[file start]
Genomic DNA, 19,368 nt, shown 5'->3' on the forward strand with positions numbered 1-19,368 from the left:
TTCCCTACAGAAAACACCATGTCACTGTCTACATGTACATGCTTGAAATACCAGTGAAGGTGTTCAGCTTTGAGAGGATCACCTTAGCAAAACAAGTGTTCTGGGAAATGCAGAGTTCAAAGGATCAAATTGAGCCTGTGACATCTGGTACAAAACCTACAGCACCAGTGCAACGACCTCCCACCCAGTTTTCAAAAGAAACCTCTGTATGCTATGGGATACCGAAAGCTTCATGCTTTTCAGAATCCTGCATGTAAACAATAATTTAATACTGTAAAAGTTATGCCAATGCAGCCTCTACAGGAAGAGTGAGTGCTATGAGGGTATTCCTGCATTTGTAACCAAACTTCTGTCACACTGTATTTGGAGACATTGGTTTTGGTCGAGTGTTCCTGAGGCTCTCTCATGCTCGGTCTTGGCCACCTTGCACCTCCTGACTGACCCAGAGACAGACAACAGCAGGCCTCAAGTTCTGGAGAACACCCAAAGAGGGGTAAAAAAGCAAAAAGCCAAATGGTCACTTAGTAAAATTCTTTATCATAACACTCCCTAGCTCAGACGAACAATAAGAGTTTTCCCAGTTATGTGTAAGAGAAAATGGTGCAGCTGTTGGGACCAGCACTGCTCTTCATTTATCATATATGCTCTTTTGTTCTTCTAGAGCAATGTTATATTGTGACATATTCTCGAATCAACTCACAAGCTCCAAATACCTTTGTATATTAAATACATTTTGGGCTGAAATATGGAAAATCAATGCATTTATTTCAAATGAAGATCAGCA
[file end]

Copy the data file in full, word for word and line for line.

Genomic DNA, 19,368 nt, shown 5'->3' on the forward strand with positions numbered 1-19,368 from the left:
TTCCCTACAGAAAACACCATGTCACTGTCTACATGTACATGCTTGAAATACCAGTGAAGGTGTTCAGCTTTGAGAGGATCACCTTAGCAAAACAAGTGTTCTGGGAAATGCAGAGTTCAAAGGATCAAATTGAGCCTGTGACATCTGGTACAAAACCTACAGCACCAGTGCAACGACCTCCCACCCAGTTTTCAAAAGAAACCTCTGTATGCTATGGGATACCGAAAGCTTCATGCTTTTCAGAATCCTGCATGTAAACAATAATTTAATACTGTAAAAGTTATGCCAATGCAGCCTCTACAGGAAGAGTGAGTGCTATGAGGGTATTCCTGCATTTGTAACCAAACTTCTGTCACACTGTATTTGGAGACATTGGTTTTGGTCGAGTGTTCCTGAGGCTCTCTCATGCTCGGTCTTGGCCACCTTGCACCTCCTGACTGACCCAGAGACAGACAACAGCAGGCCTCAAGTTCTGGAGAACACCCAAAGAGGGGTAAAAAAGCAAAAAGCCAAATGGTCACTTAGTAAAATTCTTTATCATAACACTCCCTAGCTCAGACGAACAATAAGAGTTTTCCCAGTTATGTGTAAGAGAAAATGGTGCAGCTGTTGGGACCAGCACTGCTCTTCATTTATCATATATGCTCTTTTGTTCTTCTAGAGCAATGTTATATTGTGACATATTCTCGAATCAACTCACAAGCTCCAAATACCTTTGTATATTAAATACATTTTGGGCTGAAATATGGAAAATCAATGCATTTATTTCAAATGAAGATCAGCA